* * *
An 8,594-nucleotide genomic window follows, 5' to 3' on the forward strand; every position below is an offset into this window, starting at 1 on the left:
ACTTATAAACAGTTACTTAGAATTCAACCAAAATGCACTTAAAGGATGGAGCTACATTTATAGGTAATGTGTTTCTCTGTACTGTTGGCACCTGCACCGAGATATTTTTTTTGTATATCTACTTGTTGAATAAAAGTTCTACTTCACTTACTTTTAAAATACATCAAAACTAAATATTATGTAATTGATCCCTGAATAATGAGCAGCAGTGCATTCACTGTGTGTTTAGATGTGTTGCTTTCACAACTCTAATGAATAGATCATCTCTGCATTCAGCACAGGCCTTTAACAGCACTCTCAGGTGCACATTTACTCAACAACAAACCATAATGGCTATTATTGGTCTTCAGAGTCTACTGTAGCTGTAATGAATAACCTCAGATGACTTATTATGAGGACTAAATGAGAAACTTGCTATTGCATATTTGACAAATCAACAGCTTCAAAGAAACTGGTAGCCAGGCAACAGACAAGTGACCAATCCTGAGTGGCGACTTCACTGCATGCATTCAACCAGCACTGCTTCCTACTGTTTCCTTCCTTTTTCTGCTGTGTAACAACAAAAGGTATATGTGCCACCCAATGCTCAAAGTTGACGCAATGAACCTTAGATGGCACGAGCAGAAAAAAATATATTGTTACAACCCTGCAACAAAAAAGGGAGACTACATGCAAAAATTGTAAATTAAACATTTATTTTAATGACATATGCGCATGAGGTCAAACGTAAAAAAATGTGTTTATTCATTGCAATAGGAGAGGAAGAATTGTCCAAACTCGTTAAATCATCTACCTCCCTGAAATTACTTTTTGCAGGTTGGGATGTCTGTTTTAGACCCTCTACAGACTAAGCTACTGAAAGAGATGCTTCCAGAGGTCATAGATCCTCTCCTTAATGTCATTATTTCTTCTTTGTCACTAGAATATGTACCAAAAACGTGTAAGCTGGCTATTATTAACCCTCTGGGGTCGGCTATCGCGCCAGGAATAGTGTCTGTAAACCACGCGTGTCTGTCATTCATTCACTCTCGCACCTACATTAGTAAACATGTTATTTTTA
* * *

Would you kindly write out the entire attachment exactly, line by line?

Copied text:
An 8,594-nucleotide genomic window follows, 5' to 3' on the forward strand; every position below is an offset into this window, starting at 1 on the left:
ACTTATAAACAGTTACTTAGAATTCAACCAAAATGCACTTAAAGGATGGAGCTACATTTATAGGTAATGTGTTTCTCTGTACTGTTGGCACCTGCACCGAGATATTTTTTTTGTATATCTACTTGTTGAATAAAAGTTCTACTTCACTTACTTTTAAAATACATCAAAACTAAATATTATGTAATTGATCCCTGAATAATGAGCAGCAGTGCATTCACTGTGTGTTTAGATGTGTTGCTTTCACAACTCTAATGAATAGATCATCTCTGCATTCAGCACAGGCCTTTAACAGCACTCTCAGGTGCACATTTACTCAACAACAAACCATAATGGCTATTATTGGTCTTCAGAGTCTACTGTAGCTGTAATGAATAACCTCAGATGACTTATTATGAGGACTAAATGAGAAACTTGCTATTGCATATTTGACAAATCAACAGCTTCAAAGAAACTGGTAGCCAGGCAACAGACAAGTGACCAATCCTGAGTGGCGACTTCACTGCATGCATTCAACCAGCACTGCTTCCTACTGTTTCCTTCCTTTTTCTGCTGTGTAACAACAAAAGGTATATGTGCCACCCAATGCTCAAAGTTGACGCAATGAACCTTAGATGGCACGAGCAGAAAAAAATATATTGTTACAACCCTGCAACAAAAAAGGGAGACTACATGCAAAAATTGTAAATTAAACATTTATTTTAATGACATATGCGCATGAGGTCAAACGTAAAAAAATGTGTTTATTCATTGCAATAGGAGAGGAAGAATTGTCCAAACTCGTTAAATCATCTACCTCCCTGAAATTACTTTTTGCAGGTTGGGATGTCTGTTTTAGACCCTCTACAGACTAAGCTACTGAAAGAGATGCTTCCAGAGGTCATAGATCCTCTCCTTAATGTCATTATTTCTTCTTTGTCACTAGAATATGTACCAAAAACGTGTAAGCTGGCTATTATTAACCCTCTGGGGTCGGCTATCGCGCCAGGAATAGTGTCTGTAAACCACGCGTGTCTGTCATTCATTCACTCTCGCACCTACATTAGTAAACATGTTATTTTTA